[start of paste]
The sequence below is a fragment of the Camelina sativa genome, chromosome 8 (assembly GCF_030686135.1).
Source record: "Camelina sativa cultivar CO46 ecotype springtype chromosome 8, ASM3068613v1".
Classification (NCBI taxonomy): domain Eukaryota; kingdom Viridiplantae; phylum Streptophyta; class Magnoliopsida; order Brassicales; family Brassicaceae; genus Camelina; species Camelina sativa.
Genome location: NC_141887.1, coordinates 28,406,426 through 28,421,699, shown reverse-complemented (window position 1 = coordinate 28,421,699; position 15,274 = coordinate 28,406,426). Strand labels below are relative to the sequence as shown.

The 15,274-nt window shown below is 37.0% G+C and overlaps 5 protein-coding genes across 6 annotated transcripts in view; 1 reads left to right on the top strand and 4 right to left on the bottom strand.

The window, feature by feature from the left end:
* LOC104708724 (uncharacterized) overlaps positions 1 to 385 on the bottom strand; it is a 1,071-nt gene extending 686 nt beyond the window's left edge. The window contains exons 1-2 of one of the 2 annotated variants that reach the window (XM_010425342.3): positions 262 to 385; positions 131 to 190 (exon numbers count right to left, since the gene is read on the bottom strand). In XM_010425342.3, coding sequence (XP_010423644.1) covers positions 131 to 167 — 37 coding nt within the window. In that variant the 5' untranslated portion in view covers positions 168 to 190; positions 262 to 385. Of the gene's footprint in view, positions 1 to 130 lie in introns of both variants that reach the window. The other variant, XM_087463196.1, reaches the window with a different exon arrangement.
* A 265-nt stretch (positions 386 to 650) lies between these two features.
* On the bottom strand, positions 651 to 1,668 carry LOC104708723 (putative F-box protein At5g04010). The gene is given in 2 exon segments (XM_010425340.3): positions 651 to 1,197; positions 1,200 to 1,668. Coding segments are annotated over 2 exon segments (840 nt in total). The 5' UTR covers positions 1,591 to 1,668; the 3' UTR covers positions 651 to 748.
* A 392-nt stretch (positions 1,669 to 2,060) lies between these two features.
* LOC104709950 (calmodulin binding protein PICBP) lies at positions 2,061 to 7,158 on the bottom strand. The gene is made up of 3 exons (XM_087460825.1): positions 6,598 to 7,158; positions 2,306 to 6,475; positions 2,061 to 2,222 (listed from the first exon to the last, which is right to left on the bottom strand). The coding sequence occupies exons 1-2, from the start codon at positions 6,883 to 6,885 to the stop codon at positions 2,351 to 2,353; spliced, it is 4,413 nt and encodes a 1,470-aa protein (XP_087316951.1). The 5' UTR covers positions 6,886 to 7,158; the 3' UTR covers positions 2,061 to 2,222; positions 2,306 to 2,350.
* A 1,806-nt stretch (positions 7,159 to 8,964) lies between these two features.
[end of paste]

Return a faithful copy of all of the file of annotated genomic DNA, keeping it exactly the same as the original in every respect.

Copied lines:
The sequence below is a fragment of the Camelina sativa genome, chromosome 8 (assembly GCF_030686135.1).
Source record: "Camelina sativa cultivar CO46 ecotype springtype chromosome 8, ASM3068613v1".
Classification (NCBI taxonomy): domain Eukaryota; kingdom Viridiplantae; phylum Streptophyta; class Magnoliopsida; order Brassicales; family Brassicaceae; genus Camelina; species Camelina sativa.
Genome location: NC_141887.1, coordinates 28,406,426 through 28,421,699, shown reverse-complemented (window position 1 = coordinate 28,421,699; position 15,274 = coordinate 28,406,426). Strand labels below are relative to the sequence as shown.

The 15,274-nt window shown below is 37.0% G+C and overlaps 5 protein-coding genes across 6 annotated transcripts in view; 1 reads left to right on the top strand and 4 right to left on the bottom strand.

The window, feature by feature from the left end:
* LOC104708724 (uncharacterized) overlaps positions 1 to 385 on the bottom strand; it is a 1,071-nt gene extending 686 nt beyond the window's left edge. The window contains exons 1-2 of one of the 2 annotated variants that reach the window (XM_010425342.3): positions 262 to 385; positions 131 to 190 (exon numbers count right to left, since the gene is read on the bottom strand). In XM_010425342.3, coding sequence (XP_010423644.1) covers positions 131 to 167 — 37 coding nt within the window. In that variant the 5' untranslated portion in view covers positions 168 to 190; positions 262 to 385. Of the gene's footprint in view, positions 1 to 130 lie in introns of both variants that reach the window. The other variant, XM_087463196.1, reaches the window with a different exon arrangement.
* A 265-nt stretch (positions 386 to 650) lies between these two features.
* On the bottom strand, positions 651 to 1,668 carry LOC104708723 (putative F-box protein At5g04010). The gene is given in 2 exon segments (XM_010425340.3): positions 651 to 1,197; positions 1,200 to 1,668. Coding segments are annotated over 2 exon segments (840 nt in total). The 5' UTR covers positions 1,591 to 1,668; the 3' UTR covers positions 651 to 748.
* A 392-nt stretch (positions 1,669 to 2,060) lies between these two features.
* LOC104709950 (calmodulin binding protein PICBP) lies at positions 2,061 to 7,158 on the bottom strand. The gene is made up of 3 exons (XM_087460825.1): positions 6,598 to 7,158; positions 2,306 to 6,475; positions 2,061 to 2,222 (listed from the first exon to the last, which is right to left on the bottom strand). The coding sequence occupies exons 1-2, from the start codon at positions 6,883 to 6,885 to the stop codon at positions 2,351 to 2,353; spliced, it is 4,413 nt and encodes a 1,470-aa protein (XP_087316951.1). The 5' UTR covers positions 6,886 to 7,158; the 3' UTR covers positions 2,061 to 2,222; positions 2,306 to 2,350.
* A 1,806-nt stretch (positions 7,159 to 8,964) lies between these two features.